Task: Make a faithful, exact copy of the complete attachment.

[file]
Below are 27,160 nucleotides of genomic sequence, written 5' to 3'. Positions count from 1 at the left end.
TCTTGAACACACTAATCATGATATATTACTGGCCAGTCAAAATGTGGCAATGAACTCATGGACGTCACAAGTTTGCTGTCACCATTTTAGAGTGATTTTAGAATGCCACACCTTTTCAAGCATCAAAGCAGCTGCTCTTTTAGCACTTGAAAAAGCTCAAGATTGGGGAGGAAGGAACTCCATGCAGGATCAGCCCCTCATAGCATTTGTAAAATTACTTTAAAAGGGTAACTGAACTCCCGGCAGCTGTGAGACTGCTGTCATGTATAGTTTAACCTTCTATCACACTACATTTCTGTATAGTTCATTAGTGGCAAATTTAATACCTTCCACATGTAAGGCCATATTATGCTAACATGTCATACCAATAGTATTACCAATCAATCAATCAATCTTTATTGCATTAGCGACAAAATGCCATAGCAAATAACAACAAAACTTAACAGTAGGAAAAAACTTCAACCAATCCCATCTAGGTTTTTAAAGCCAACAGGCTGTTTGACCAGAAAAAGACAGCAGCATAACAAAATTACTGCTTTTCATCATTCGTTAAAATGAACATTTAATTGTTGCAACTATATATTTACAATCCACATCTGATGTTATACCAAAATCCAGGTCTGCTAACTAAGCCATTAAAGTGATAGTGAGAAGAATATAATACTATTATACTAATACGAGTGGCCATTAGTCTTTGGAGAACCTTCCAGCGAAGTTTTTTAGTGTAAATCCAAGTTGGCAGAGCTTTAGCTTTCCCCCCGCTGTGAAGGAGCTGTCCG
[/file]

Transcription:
Below are 27,160 nucleotides of genomic sequence, written 5' to 3'. Positions count from 1 at the left end.
TCTTGAACACACTAATCATGATATATTACTGGCCAGTCAAAATGTGGCAATGAACTCATGGACGTCACAAGTTTGCTGTCACCATTTTAGAGTGATTTTAGAATGCCACACCTTTTCAAGCATCAAAGCAGCTGCTCTTTTAGCACTTGAAAAAGCTCAAGATTGGGGAGGAAGGAACTCCATGCAGGATCAGCCCCTCATAGCATTTGTAAAATTACTTTAAAAGGGTAACTGAACTCCCGGCAGCTGTGAGACTGCTGTCATGTATAGTTTAACCTTCTATCACACTACATTTCTGTATAGTTCATTAGTGGCAAATTTAATACCTTCCACATGTAAGGCCATATTATGCTAACATGTCATACCAATAGTATTACCAATCAATCAATCAATCTTTATTGCATTAGCGACAAAATGCCATAGCAAATAACAACAAAACTTAACAGTAGGAAAAAACTTCAACCAATCCCATCTAGGTTTTTAAAGCCAACAGGCTGTTTGACCAGAAAAAGACAGCAGCATAACAAAATTACTGCTTTTCATCATTCGTTAAAATGAACATTTAATTGTTGCAACTATATATTTACAATCCACATCTGATGTTATACCAAAATCCAGGTCTGCTAACTAAGCCATTAAAGTGATAGTGAGAAGAATATAATACTATTATACTAATACGAGTGGCCATTAGTCTTTGGAGAACCTTCCAGCGAAGTTTTTTAGTGTAAATCCAAGTTGGCAGAGCTTTAGCTTTCCCCCCGCTGTGAAGGAGCTGTCCG